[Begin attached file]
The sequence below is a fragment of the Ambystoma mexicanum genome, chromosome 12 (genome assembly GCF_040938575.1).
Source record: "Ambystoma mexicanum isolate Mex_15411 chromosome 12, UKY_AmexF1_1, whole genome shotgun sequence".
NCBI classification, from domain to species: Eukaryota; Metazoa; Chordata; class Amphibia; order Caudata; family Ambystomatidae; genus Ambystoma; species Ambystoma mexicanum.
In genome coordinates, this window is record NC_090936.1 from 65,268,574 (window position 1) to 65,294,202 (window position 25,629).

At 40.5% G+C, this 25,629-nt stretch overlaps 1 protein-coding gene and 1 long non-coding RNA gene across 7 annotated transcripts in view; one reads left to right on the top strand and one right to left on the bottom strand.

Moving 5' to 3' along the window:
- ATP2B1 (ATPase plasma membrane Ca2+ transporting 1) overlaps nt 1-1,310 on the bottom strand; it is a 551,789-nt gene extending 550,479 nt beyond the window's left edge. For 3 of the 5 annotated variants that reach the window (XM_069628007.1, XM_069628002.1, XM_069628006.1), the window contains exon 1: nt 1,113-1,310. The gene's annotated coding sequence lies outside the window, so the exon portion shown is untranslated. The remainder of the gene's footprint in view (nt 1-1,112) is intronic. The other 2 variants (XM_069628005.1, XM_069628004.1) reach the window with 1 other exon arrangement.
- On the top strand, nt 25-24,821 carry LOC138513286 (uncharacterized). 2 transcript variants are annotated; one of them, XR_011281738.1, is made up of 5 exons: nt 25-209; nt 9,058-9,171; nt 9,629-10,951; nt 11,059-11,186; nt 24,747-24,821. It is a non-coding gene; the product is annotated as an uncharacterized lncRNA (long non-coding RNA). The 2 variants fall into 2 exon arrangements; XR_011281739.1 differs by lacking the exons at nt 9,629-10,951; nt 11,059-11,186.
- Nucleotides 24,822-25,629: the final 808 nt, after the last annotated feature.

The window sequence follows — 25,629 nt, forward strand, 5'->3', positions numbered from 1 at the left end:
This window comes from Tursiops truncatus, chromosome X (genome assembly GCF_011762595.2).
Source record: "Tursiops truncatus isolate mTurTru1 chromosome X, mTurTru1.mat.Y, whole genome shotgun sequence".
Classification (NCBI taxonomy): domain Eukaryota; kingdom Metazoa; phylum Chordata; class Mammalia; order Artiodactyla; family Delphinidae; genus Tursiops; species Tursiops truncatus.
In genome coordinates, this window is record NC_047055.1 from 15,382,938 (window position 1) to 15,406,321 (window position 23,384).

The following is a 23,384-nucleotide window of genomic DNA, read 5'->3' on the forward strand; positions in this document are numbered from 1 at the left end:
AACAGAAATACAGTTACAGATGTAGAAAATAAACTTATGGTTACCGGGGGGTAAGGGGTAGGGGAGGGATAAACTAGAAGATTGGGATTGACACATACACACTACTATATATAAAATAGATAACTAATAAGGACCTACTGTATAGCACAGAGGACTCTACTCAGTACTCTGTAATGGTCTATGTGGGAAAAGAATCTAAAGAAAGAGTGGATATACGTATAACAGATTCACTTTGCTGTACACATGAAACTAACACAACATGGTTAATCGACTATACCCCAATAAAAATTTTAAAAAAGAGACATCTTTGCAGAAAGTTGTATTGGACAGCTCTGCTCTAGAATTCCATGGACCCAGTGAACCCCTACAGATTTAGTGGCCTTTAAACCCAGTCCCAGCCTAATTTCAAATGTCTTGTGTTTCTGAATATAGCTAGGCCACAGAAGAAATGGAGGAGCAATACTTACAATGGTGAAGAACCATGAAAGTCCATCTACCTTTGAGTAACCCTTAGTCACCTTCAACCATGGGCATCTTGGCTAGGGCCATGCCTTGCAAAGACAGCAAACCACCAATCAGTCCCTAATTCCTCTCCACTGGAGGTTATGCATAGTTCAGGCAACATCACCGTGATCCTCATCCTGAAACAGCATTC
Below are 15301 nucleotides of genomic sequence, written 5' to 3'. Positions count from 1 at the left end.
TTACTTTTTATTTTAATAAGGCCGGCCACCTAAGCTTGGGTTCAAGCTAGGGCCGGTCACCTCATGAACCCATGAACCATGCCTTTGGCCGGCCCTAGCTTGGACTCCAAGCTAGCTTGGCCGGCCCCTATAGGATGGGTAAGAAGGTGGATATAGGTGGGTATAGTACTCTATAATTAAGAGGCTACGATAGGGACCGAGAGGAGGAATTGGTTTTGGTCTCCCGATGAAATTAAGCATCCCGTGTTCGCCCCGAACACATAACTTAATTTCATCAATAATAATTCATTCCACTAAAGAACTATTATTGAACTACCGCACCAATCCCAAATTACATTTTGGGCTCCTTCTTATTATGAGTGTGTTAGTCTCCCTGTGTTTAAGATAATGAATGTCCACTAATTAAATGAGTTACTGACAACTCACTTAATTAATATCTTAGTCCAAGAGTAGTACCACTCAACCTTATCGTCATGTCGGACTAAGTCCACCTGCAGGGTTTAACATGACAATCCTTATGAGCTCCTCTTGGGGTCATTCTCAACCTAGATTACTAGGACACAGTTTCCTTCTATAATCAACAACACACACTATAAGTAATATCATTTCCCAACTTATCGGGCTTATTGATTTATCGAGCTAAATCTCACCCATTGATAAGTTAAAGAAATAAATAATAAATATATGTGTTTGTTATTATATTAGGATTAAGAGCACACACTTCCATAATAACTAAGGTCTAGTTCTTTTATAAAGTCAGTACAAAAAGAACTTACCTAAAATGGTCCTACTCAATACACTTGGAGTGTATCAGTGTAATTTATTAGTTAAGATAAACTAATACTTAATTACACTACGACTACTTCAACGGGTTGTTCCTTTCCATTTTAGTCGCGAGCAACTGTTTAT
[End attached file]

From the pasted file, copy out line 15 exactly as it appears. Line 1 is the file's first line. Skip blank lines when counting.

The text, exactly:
The following is a 23,384-nucleotide window of genomic DNA, read 5'->3' on the forward strand; positions in this document are numbered from 1 at the left end: